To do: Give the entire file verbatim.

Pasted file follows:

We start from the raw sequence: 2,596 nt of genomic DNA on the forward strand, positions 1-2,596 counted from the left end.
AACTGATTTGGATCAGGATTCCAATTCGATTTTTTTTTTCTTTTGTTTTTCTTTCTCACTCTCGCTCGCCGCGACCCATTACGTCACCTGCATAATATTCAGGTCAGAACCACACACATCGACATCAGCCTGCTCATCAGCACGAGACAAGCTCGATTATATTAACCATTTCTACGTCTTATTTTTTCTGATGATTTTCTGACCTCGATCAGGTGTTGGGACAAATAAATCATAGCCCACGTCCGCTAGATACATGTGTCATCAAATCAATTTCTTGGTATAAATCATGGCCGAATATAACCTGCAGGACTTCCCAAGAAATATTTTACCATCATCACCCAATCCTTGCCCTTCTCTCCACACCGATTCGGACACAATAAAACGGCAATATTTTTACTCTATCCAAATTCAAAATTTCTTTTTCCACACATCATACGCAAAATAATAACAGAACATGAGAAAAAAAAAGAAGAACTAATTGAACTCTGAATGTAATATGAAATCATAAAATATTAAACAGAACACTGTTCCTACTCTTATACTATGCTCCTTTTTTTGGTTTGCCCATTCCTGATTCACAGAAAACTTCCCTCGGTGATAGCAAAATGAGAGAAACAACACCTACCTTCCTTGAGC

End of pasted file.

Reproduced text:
We start from the raw sequence: 2,596 nt of genomic DNA on the forward strand, positions 1-2,596 counted from the left end.
AACTGATTTGGATCAGGATTCCAATTCGATTTTTTTTTTCTTTTGTTTTTCTTTCTCACTCTCGCTCGCCGCGACCCATTACGTCACCTGCATAATATTCAGGTCAGAACCACACACATCGACATCAGCCTGCTCATCAGCACGAGACAAGCTCGATTATATTAACCATTTCTACGTCTTATTTTTTCTGATGATTTTCTGACCTCGATCAGGTGTTGGGACAAATAAATCATAGCCCACGTCCGCTAGATACATGTGTCATCAAATCAATTTCTTGGTATAAATCATGGCCGAATATAACCTGCAGGACTTCCCAAGAAATATTTTACCATCATCACCCAATCCTTGCCCTTCTCTCCACACCGATTCGGACACAATAAAACGGCAATATTTTTACTCTATCCAAATTCAAAATTTCTTTTTCCACACATCATACGCAAAATAATAACAGAACATGAGAAAAAAAAAGAAGAACTAATTGAACTCTGAATGTAATATGAAATCATAAAATATTAAACAGAACACTGTTCCTACTCTTATACTATGCTCCTTTTTTTGGTTTGCCCATTCCTGATTCACAGAAAACTTCCCTCGGTGATAGCAAAATGAGAGAAACAACACCTACCTTCCTTGAGC